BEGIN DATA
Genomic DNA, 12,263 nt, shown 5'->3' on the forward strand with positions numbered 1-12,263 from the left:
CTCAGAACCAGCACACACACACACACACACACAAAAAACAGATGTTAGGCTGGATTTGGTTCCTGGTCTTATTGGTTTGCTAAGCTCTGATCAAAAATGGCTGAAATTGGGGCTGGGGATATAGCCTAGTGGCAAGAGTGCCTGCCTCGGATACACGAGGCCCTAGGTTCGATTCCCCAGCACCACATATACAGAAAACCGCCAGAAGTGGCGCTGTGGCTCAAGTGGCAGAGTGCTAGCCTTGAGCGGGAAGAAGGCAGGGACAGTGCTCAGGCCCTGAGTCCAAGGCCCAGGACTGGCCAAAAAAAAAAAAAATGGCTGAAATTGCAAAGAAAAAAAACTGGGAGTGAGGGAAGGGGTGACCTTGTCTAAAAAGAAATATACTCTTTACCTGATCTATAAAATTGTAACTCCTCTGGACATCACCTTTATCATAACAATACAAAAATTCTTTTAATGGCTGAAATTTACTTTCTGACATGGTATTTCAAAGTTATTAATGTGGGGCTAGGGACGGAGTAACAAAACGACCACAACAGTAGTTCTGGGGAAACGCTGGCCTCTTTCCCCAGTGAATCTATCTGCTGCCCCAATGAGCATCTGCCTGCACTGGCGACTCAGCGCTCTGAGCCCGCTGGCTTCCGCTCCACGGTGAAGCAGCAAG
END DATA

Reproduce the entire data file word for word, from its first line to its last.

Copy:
Genomic DNA, 12,263 nt, shown 5'->3' on the forward strand with positions numbered 1-12,263 from the left:
CTCAGAACCAGCACACACACACACACACACACAAAAAACAGATGTTAGGCTGGATTTGGTTCCTGGTCTTATTGGTTTGCTAAGCTCTGATCAAAAATGGCTGAAATTGGGGCTGGGGATATAGCCTAGTGGCAAGAGTGCCTGCCTCGGATACACGAGGCCCTAGGTTCGATTCCCCAGCACCACATATACAGAAAACCGCCAGAAGTGGCGCTGTGGCTCAAGTGGCAGAGTGCTAGCCTTGAGCGGGAAGAAGGCAGGGACAGTGCTCAGGCCCTGAGTCCAAGGCCCAGGACTGGCCAAAAAAAAAAAAAATGGCTGAAATTGCAAAGAAAAAAAACTGGGAGTGAGGGAAGGGGTGACCTTGTCTAAAAAGAAATATACTCTTTACCTGATCTATAAAATTGTAACTCCTCTGGACATCACCTTTATCATAACAATACAAAAATTCTTTTAATGGCTGAAATTTACTTTCTGACATGGTATTTCAAAGTTATTAATGTGGGGCTAGGGACGGAGTAACAAAACGACCACAACAGTAGTTCTGGGGAAACGCTGGCCTCTTTCCCCAGTGAATCTATCTGCTGCCCCAATGAGCATCTGCCTGCACTGGCGACTCAGCGCTCTGAGCCCGCTGGCTTCCGCTCCACGGTGAAGCAGCAAG